FIG. 5 illustrates an exemplary remote queue 500 in accordance with an embodiment of a present invention. It is envisioned that in certain embodiments the remote queue 500 may be the same or similar to the remote queue 323 of FIG. 3. Moreover, the order of the fields of FIG. 5 is for illustrative purposes and it is envisioned that these fields may be reshuffled as desired. The remote queue 500 may be maintained on a recipient data site (such as the receiver site 304 of FIG. 3).

In an embodiment, the remote queue 500 stores data associated with a successfully received file, which needs to be installed into the backend version control system at the recipient site. Accordingly, in certain embodiments, the remote queue 500 may include two parts. First, meta data (501) which may be stored in the database (such as the database 316 of FIG. 3). Second, the physical data which may be stored on a disk, for example (such as the mass storage 114 of FIG. 1 and/or the RCS 318 of FIG. 3). The physical data may be stored in a buffer space until it can be installed. The meta data may be stored in a table in a database and contain information about the transferred data such as the origin site (502), checksum(s) (504), predecessor information (506), size (508), and the like.

The remote queue 500 may also include two timestamps ReadTime 510 and CompleteTime 512 that may be utilized in recording when a job was started and when it was done. This helps in gathering performance statistics as well. In an embodiment, a primary advantage is that the remote queue 500 may be reconstructed by reading the table in the database, after the remote installer reboots from a crash, restarts, or otherwise recovers from a power loss. The remote queue 500 may also include a priority field (514) associated with order of installation for each job.

When installing a received file, a file installer (such as the file installer 332 of FIG. 3) accesses the remote queue 500 on periodic basis and retrieves information regarding a new job. In an embodiment, the remote queue 500 is polled every ten (10) seconds. It is however envisioned that more or less frequent polling may be chosen depending on the quality of the communication channels, system performance, or other relevant information whether determined externally or dynamically through feedback regarding system performance. The queued jobs may be popped out in the order of priority (and installed likewise). If the installation is unsuccessful, the job may be marked as incomplete in the database table, and an attempt counter 516 may be incremented. Also, a next attempt time field 518 may be set to the next slot. Such an implementation can provide exponential back-off and optimizes the usage of system resources including the file descriptors, memory, and the like.

In an embodiment, it is envisioned that exponential back-off may be a very effective technique for managing multiple thread and/or processes contending for shared resources. In particular, exponential back-off allows any thread and/or process to use some resource for a given time, without being able to release the resource in the defined amount of time. The resource will then be released irrespective of whether the process has finished its task successfully. As a result, all the processes waiting for a given resource will be provided with a fair chance to utilize the resource of interest. If the process that has been allocated the resource cannot finish its task in the allocated time due to any reason such as wait for other unavailable resource, system not responding, and the like, the process will release the allocated resource back to the pool and reclaim it when the process believes it can use it again. If the process is not successful in finishing its task utilizing the reallocated resource again, the process will release the resource again, but will reclaim it after waiting for a longer time period than the previous wait time. Accordingly, the process waits longer and longer each time to reclaim a resource, resulting in back-offs from the resource in an exponential like manner. In an embodiment, the process will eventually either finish successfully or time out. This will ensure that other successful processes do not suffer from unfairness and/or starvation.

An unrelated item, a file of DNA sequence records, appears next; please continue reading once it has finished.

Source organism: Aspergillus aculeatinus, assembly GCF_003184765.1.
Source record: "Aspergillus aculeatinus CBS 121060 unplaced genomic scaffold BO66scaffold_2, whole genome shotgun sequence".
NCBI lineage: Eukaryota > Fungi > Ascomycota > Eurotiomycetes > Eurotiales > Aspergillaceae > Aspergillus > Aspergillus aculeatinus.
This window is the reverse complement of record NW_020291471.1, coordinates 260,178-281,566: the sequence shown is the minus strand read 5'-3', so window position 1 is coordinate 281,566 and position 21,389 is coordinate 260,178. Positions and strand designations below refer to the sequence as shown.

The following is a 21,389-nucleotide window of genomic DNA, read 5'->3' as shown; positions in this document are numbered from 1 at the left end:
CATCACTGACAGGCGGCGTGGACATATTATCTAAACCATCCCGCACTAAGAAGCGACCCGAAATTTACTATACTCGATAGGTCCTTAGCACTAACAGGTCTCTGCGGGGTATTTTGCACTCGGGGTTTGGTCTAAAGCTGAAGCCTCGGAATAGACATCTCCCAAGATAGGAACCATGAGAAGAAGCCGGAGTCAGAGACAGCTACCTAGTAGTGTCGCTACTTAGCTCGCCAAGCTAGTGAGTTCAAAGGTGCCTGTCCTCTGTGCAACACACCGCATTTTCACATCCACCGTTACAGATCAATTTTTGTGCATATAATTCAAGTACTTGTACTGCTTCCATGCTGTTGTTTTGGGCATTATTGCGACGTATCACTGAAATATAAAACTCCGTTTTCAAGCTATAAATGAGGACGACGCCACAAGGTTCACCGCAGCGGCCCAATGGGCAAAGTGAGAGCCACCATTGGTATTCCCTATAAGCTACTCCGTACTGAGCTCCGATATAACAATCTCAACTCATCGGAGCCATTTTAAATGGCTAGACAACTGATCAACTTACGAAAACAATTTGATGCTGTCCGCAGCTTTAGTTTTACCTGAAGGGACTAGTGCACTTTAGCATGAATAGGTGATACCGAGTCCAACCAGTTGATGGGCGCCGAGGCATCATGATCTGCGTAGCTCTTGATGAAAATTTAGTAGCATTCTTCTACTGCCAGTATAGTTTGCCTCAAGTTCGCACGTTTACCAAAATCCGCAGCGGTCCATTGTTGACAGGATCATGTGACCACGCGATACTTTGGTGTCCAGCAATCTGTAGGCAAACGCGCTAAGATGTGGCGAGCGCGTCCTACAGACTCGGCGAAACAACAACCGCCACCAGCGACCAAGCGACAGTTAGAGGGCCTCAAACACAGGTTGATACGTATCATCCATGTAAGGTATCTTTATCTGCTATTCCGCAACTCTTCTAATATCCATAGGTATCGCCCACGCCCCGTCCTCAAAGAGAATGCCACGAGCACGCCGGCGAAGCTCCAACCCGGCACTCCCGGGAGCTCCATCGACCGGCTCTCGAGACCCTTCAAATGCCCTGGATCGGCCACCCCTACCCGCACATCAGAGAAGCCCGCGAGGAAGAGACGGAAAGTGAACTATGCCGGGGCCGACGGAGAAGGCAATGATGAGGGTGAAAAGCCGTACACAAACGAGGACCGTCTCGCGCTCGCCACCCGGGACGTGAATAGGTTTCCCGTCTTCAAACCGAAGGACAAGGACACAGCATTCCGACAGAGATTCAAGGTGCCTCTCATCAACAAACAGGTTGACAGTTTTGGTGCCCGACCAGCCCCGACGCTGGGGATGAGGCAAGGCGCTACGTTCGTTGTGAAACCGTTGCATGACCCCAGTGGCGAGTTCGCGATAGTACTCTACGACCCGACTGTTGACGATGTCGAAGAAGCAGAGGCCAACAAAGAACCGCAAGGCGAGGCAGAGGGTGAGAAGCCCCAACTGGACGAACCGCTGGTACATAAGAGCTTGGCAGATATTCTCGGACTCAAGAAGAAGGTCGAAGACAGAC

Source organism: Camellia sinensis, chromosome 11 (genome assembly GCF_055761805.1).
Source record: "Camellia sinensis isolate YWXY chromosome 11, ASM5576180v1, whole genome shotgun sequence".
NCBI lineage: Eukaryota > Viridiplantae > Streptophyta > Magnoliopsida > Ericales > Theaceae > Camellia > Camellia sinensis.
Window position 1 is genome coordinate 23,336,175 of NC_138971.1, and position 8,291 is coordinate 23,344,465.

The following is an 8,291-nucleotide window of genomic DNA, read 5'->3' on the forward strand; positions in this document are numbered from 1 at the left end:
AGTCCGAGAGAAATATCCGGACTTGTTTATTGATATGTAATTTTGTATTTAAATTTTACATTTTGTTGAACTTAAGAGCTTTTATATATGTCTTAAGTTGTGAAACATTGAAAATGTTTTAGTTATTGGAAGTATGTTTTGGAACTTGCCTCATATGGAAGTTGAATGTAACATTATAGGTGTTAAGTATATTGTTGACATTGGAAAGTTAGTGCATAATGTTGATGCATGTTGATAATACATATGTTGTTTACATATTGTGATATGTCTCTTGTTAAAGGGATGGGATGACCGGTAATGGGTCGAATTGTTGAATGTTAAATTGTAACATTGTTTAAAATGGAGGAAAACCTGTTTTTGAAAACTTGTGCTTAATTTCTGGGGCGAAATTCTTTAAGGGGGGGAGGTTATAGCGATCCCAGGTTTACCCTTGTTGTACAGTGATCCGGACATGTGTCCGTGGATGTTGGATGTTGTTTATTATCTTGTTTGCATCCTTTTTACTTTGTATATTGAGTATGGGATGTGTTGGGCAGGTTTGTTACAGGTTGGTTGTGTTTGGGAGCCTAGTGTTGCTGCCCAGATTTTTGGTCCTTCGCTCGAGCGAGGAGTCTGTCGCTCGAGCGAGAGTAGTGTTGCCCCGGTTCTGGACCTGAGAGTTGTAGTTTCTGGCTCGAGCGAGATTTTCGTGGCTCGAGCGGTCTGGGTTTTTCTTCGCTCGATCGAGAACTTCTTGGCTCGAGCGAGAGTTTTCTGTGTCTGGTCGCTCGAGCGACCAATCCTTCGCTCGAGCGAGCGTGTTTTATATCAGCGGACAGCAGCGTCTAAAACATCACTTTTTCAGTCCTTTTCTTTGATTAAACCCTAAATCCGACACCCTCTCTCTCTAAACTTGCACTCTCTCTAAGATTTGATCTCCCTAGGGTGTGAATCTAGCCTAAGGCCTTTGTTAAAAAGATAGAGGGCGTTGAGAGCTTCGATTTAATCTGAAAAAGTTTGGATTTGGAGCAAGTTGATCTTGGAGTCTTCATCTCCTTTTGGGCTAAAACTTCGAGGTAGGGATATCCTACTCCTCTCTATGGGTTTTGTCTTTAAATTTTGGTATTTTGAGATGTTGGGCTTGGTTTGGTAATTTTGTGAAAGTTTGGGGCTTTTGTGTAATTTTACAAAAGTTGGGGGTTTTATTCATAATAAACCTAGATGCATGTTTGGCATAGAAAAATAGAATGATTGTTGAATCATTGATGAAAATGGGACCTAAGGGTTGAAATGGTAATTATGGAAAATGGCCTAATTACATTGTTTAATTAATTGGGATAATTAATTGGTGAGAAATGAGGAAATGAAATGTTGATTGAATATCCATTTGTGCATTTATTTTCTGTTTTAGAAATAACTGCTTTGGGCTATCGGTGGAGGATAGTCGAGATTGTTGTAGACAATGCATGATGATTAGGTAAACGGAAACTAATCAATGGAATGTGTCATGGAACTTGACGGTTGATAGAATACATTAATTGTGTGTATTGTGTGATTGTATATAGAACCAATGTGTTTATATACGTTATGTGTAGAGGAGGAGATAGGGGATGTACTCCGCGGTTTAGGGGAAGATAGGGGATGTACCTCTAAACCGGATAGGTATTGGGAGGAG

Therefore, in accordance with certain embodiments of the present invention, the procedure for receiving a file at a recipient site is independent of installing the file on the recipient site. This bifurcation is envisioned to yield better performance, be more tunable, provide improved control, and allow for load balancing (for example, among distributed systems). Also, some embodiments of the present invention address the problems associated with keeping live data on a particular site, spoke, or a domain, in sync with the data on multiple remote spokes in real-time. In a user community distributed across a country or anywhere in the globe, the need arises to have select data be available on any site at any time. Embodiments of the present invention provide users access to the latest version of the data as soon as it is released into the system from any site. Therefore, there should not be a need to wait for the new data until there is a batch update or a nightly synchronization, for example.